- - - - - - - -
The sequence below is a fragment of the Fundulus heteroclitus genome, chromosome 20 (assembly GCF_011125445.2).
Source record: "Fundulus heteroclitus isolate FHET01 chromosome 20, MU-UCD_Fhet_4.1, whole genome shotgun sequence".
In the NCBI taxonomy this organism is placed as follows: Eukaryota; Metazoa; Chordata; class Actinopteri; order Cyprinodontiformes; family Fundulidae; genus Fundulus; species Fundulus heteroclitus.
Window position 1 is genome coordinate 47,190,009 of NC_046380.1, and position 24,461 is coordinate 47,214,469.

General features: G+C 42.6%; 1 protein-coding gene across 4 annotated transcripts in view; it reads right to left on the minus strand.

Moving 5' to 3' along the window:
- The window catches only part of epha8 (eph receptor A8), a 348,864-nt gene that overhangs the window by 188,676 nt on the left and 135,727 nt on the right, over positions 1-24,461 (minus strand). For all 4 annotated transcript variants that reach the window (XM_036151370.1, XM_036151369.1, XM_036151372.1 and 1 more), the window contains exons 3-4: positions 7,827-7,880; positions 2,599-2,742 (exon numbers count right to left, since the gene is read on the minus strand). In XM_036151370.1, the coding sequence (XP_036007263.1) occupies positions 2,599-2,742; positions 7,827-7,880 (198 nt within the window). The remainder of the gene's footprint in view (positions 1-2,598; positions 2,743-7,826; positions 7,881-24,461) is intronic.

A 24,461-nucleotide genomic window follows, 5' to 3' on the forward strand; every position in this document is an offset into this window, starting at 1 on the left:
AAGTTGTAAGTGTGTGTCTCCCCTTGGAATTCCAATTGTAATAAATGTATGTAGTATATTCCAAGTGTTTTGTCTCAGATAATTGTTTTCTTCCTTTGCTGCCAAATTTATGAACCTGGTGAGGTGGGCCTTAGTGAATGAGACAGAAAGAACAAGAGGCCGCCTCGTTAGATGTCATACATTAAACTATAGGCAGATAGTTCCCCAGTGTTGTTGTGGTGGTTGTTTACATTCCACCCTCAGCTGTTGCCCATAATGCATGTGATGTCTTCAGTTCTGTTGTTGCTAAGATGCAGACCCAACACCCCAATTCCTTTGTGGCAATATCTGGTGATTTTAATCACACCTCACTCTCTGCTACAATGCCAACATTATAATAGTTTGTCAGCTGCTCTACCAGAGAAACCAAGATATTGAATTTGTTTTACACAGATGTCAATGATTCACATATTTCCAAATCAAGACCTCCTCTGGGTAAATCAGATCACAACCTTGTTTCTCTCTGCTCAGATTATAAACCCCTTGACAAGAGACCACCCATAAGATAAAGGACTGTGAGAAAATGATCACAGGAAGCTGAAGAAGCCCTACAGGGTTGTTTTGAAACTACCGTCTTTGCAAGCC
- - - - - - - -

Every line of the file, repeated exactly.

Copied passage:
The sequence below is a fragment of the Fundulus heteroclitus genome, chromosome 20 (assembly GCF_011125445.2).
Source record: "Fundulus heteroclitus isolate FHET01 chromosome 20, MU-UCD_Fhet_4.1, whole genome shotgun sequence".
In the NCBI taxonomy this organism is placed as follows: Eukaryota; Metazoa; Chordata; class Actinopteri; order Cyprinodontiformes; family Fundulidae; genus Fundulus; species Fundulus heteroclitus.
Window position 1 is genome coordinate 47,190,009 of NC_046380.1, and position 24,461 is coordinate 47,214,469.

General features: G+C 42.6%; 1 protein-coding gene across 4 annotated transcripts in view; it reads right to left on the minus strand.

Moving 5' to 3' along the window:
- The window catches only part of epha8 (eph receptor A8), a 348,864-nt gene that overhangs the window by 188,676 nt on the left and 135,727 nt on the right, over positions 1-24,461 (minus strand). For all 4 annotated transcript variants that reach the window (XM_036151370.1, XM_036151369.1, XM_036151372.1 and 1 more), the window contains exons 3-4: positions 7,827-7,880; positions 2,599-2,742 (exon numbers count right to left, since the gene is read on the minus strand). In XM_036151370.1, the coding sequence (XP_036007263.1) occupies positions 2,599-2,742; positions 7,827-7,880 (198 nt within the window). The remainder of the gene's footprint in view (positions 1-2,598; positions 2,743-7,826; positions 7,881-24,461) is intronic.

A 24,461-nucleotide genomic window follows, 5' to 3' on the forward strand; every position in this document is an offset into this window, starting at 1 on the left:
AAGTTGTAAGTGTGTGTCTCCCCTTGGAATTCCAATTGTAATAAATGTATGTAGTATATTCCAAGTGTTTTGTCTCAGATAATTGTTTTCTTCCTTTGCTGCCAAATTTATGAACCTGGTGAGGTGGGCCTTAGTGAATGAGACAGAAAGAACAAGAGGCCGCCTCGTTAGATGTCATACATTAAACTATAGGCAGATAGTTCCCCAGTGTTGTTGTGGTGGTTGTTTACATTCCACCCTCAGCTGTTGCCCATAATGCATGTGATGTCTTCAGTTCTGTTGTTGCTAAGATGCAGACCCAACACCCCAATTCCTTTGTGGCAATATCTGGTGATTTTAATCACACCTCACTCTCTGCTACAATGCCAACATTATAATAGTTTGTCAGCTGCTCTACCAGAGAAACCAAGATATTGAATTTGTTTTACACAGATGTCAATGATTCACATATTTCCAAATCAAGACCTCCTCTGGGTAAATCAGATCACAACCTTGTTTCTCTCTGCTCAGATTATAAACCCCTTGACAAGAGACCACCCATAAGATAAAGGACTGTGAGAAAATGATCACAGGAAGCTGAAGAAGCCCTACAGGGTTGTTTTGAAACTACCGTCTTTGCAAGCC